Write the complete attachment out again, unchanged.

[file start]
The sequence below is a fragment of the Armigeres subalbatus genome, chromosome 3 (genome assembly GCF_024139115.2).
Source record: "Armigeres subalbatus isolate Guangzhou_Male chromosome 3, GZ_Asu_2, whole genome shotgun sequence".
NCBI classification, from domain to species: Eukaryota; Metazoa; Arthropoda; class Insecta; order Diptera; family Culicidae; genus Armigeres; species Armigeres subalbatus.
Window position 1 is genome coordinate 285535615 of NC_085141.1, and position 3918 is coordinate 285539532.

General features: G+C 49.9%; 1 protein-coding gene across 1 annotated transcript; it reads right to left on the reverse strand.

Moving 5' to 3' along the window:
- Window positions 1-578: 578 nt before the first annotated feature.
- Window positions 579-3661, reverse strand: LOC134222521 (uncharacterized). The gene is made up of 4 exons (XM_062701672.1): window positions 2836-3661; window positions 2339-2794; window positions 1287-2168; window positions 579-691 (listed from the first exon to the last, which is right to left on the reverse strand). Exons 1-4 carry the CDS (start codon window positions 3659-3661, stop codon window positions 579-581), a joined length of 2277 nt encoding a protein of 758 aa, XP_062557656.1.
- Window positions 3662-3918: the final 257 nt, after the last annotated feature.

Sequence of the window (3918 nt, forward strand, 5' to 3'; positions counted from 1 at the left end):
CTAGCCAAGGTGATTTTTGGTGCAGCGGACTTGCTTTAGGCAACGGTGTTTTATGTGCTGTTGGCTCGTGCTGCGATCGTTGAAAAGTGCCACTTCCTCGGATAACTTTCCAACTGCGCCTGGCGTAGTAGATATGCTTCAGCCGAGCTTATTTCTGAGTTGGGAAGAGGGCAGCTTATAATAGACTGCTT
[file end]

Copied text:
The sequence below is a fragment of the Armigeres subalbatus genome, chromosome 3 (genome assembly GCF_024139115.2).
Source record: "Armigeres subalbatus isolate Guangzhou_Male chromosome 3, GZ_Asu_2, whole genome shotgun sequence".
NCBI classification, from domain to species: Eukaryota; Metazoa; Arthropoda; class Insecta; order Diptera; family Culicidae; genus Armigeres; species Armigeres subalbatus.
Window position 1 is genome coordinate 285535615 of NC_085141.1, and position 3918 is coordinate 285539532.

General features: G+C 49.9%; 1 protein-coding gene across 1 annotated transcript; it reads right to left on the reverse strand.

Moving 5' to 3' along the window:
- Window positions 1-578: 578 nt before the first annotated feature.
- Window positions 579-3661, reverse strand: LOC134222521 (uncharacterized). The gene is made up of 4 exons (XM_062701672.1): window positions 2836-3661; window positions 2339-2794; window positions 1287-2168; window positions 579-691 (listed from the first exon to the last, which is right to left on the reverse strand). Exons 1-4 carry the CDS (start codon window positions 3659-3661, stop codon window positions 579-581), a joined length of 2277 nt encoding a protein of 758 aa, XP_062557656.1.
- Window positions 3662-3918: the final 257 nt, after the last annotated feature.

Sequence of the window (3918 nt, forward strand, 5' to 3'; positions counted from 1 at the left end):
CTAGCCAAGGTGATTTTTGGTGCAGCGGACTTGCTTTAGGCAACGGTGTTTTATGTGCTGTTGGCTCGTGCTGCGATCGTTGAAAAGTGCCACTTCCTCGGATAACTTTCCAACTGCGCCTGGCGTAGTAGATATGCTTCAGCCGAGCTTATTTCTGAGTTGGGAAGAGGGCAGCTTATAATAGACTGCTT